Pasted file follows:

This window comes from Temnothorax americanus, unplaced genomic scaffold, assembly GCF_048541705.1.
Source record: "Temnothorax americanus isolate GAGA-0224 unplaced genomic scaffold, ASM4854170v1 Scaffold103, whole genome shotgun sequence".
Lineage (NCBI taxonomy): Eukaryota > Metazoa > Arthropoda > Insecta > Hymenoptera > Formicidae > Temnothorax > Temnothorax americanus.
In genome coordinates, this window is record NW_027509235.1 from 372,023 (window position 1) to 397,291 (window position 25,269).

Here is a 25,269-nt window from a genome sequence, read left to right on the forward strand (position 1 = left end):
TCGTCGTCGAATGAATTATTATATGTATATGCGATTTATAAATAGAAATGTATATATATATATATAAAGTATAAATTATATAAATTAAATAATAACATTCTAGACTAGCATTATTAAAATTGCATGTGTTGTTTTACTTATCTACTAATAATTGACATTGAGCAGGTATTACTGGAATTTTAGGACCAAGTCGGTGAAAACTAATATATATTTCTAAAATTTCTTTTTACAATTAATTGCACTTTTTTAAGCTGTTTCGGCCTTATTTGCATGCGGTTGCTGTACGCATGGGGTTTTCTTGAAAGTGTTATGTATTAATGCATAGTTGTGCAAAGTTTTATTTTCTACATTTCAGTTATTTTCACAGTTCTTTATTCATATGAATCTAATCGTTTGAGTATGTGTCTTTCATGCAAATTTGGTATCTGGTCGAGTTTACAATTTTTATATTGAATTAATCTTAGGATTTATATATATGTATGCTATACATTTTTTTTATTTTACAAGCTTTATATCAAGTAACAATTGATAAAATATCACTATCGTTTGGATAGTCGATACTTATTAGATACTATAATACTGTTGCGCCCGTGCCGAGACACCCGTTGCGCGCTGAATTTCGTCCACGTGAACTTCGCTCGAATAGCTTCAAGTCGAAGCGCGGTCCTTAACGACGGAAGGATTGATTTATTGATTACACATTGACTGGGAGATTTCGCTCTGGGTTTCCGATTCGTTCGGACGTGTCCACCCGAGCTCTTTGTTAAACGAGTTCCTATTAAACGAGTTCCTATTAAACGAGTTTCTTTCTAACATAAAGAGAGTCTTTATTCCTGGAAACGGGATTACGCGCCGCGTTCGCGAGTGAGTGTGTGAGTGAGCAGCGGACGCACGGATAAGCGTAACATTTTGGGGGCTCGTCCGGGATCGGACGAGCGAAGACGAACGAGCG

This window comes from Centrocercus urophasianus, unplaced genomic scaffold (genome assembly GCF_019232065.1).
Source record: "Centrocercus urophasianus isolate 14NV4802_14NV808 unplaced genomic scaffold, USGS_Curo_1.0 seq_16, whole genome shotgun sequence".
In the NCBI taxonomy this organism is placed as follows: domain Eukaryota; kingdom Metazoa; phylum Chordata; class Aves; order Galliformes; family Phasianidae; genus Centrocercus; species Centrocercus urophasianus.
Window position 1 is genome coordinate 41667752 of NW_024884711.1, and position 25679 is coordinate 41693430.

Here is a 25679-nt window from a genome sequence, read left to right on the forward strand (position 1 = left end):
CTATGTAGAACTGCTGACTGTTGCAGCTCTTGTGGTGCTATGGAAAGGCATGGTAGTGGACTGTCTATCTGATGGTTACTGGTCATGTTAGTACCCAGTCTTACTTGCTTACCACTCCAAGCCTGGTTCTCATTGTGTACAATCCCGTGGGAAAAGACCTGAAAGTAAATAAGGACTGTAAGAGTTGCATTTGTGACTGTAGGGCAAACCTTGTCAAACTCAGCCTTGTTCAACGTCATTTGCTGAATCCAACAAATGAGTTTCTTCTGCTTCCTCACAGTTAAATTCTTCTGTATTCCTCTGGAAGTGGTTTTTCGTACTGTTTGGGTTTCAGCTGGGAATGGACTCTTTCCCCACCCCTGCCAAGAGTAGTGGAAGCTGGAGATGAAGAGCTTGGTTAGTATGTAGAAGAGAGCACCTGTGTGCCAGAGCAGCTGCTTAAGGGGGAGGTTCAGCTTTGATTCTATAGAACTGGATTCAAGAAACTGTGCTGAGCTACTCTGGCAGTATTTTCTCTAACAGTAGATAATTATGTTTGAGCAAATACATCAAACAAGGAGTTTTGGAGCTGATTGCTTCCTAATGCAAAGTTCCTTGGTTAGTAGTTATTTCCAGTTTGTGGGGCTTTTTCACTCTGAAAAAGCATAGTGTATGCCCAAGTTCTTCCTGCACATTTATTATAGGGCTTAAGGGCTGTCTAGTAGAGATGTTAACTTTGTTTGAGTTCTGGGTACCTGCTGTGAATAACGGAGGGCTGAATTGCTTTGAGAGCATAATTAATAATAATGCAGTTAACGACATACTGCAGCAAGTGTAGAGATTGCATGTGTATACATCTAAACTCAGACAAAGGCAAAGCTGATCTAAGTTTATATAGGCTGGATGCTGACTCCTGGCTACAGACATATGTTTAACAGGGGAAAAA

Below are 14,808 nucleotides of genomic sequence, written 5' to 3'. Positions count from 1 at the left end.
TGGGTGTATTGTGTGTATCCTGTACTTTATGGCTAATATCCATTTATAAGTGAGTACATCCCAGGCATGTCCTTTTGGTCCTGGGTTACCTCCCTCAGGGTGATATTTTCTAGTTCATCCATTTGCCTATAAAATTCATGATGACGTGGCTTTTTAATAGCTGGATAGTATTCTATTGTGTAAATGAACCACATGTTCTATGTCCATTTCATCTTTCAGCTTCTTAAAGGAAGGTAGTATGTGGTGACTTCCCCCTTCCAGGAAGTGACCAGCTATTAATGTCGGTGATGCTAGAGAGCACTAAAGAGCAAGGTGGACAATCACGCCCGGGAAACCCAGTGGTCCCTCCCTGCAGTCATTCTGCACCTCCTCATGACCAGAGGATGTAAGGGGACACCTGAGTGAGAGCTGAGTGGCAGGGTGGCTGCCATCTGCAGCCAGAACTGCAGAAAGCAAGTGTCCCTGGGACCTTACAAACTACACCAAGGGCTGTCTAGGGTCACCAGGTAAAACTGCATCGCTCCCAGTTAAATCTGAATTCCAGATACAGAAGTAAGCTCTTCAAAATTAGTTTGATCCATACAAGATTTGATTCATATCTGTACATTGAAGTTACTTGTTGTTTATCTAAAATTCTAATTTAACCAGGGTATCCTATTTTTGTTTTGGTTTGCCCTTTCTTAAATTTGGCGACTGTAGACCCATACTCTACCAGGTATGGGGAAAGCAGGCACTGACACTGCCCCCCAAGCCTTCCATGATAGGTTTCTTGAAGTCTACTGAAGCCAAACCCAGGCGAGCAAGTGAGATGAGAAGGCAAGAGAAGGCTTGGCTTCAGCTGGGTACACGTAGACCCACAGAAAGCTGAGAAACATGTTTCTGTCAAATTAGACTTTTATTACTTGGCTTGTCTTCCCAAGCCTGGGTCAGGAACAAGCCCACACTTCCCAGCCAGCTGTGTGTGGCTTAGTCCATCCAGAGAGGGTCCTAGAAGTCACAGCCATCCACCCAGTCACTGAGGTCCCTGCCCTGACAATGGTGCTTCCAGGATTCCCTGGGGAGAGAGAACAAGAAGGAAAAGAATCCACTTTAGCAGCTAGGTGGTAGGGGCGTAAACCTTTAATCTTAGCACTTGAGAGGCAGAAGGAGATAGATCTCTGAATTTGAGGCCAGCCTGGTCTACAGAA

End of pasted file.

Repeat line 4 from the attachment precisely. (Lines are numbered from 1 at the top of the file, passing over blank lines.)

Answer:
In genome coordinates, this window is record NW_027509235.1 from 372,023 (window position 1) to 397,291 (window position 25,269).